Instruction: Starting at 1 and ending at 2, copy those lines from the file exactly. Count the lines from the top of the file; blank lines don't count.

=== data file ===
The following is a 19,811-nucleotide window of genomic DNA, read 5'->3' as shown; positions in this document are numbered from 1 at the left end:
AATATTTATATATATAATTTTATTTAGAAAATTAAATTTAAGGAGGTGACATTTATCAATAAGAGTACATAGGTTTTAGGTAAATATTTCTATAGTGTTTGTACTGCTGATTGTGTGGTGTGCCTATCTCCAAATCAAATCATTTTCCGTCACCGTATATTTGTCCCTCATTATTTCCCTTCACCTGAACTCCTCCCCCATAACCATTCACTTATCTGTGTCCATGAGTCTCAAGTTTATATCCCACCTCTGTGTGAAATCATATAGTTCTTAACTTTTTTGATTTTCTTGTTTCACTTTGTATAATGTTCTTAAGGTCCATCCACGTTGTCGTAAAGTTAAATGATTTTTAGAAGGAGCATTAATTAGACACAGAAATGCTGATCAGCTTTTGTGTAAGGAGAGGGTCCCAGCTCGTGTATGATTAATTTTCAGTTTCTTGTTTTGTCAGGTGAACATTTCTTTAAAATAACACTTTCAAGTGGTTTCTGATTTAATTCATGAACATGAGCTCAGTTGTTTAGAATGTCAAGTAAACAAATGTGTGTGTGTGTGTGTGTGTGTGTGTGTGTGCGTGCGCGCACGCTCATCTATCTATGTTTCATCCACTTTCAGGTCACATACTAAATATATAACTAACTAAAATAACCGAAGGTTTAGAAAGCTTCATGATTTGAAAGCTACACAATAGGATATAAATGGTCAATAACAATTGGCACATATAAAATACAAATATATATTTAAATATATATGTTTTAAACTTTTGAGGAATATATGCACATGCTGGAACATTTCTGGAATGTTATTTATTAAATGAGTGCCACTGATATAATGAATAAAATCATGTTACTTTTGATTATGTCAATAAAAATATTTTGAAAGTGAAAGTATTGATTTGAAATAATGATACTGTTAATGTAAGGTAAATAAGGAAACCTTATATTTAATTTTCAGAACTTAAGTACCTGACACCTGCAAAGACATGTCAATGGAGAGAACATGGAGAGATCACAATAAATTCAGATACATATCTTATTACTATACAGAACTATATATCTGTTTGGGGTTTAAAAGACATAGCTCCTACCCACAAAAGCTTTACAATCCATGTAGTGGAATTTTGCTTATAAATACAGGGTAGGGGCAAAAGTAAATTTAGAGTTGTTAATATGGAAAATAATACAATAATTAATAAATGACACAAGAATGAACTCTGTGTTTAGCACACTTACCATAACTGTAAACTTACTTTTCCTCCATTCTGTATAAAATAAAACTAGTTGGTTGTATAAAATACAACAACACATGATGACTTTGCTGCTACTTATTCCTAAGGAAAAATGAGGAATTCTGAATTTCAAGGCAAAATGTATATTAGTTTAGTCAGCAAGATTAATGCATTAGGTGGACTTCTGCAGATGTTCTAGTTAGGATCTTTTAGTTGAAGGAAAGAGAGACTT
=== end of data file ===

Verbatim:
The following is a 19,811-nucleotide window of genomic DNA, read 5'->3' as shown; positions in this document are numbered from 1 at the left end:
AATATTTATATATATAATTTTATTTAGAAAATTAAATTTAAGGAGGTGACATTTATCAATAAGAGTACATAGGTTTTAGGTAAATATTTCTATAGTGTTTGTACTGCTGATTGTGTGGTGTGCCTATCTCCAAATCAAATCATTTTCCGTCACCGTATATTTGTCCCTCATTATTTCCCTTCACCTGAACTCCTCCCCCATAACCATTCACTTATCTGTGTCCATGAGTCTCAAGTTTATATCCCACCTCTGTGTGAAATCATATAGTTCTTAACTTTTTTGATTTTCTTGTTTCACTTTGTATAATGTTCTTAAGGTCCATCCACGTTGTCGTAAAGTTAAATGATTTTTAGAAGGAGCATTAATTAGACACAGAAATGCTGATCAGCTTTTGTGTAAGGAGAGGGTCCCAGCTCGTGTATGATTAATTTTCAGTTTCTTGTTTTGTCAGGTGAACATTTCTTTAAAATAACACTTTCAAGTGGTTTCTGATTTAATTCATGAACATGAGCTCAGTTGTTTAGAATGTCAAGTAAACAAATGTGTGTGTGTGTGTGTGTGTGTGTGTGTGTGCGTGCGCGCACGCTCATCTATCTATGTTTCATCCACTTTCAGGTCACATACTAAATATATAACTAACTAAAATAACCGAAGGTTTAGAAAGCTTCATGATTTGAAAGCTACACAATAGGATATAAATGGTCAATAACAATTGGCACATATAAAATACAAATATATATTTAAATATATATGTTTTAAACTTTTGAGGAATATATGCACATGCTGGAACATTTCTGGAATGTTATTTATTAAATGAGTGCCACTGATATAATGAATAAAATCATGTTACTTTTGATTATGTCAATAAAAATATTTTGAAAGTGAAAGTATTGATTTGAAATAATGATACTGTTAATGTAAGGTAAATAAGGAAACCTTATATTTAATTTTCAGAACTTAAGTACCTGACACCTGCAAAGACATGTCAATGGAGAGAACATGGAGAGATCACAATAAATTCAGATACATATCTTATTACTATACAGAACTATATATCTGTTTGGGGTTTAAAAGACATAGCTCCTACCCACAAAAGCTTTACAATCCATGTAGTGGAATTTTGCTTATAAATACAGGGTAGGGGCAAAAGTAAATTTAGAGTTGTTAATATGGAAAATAATACAATAATTAATAAATGACACAAGAATGAACTCTGTGTTTAGCACACTTACCATAACTGTAAACTTACTTTTCCTCCATTCTGTATAAAATAAAACTAGTTGGTTGTATAAAATACAACAACACATGATGACTTTGCTGCTACTTATTCCTAAGGAAAAATGAGGAATTCTGAATTTCAAGGCAAAATGTATATTAGTTTAGTCAGCAAGATTAATGCATTAGGTGGACTTCTGCAGATGTTCTAGTTAGGATCTTTTAGTTGAAGGAAAGAGAGACTT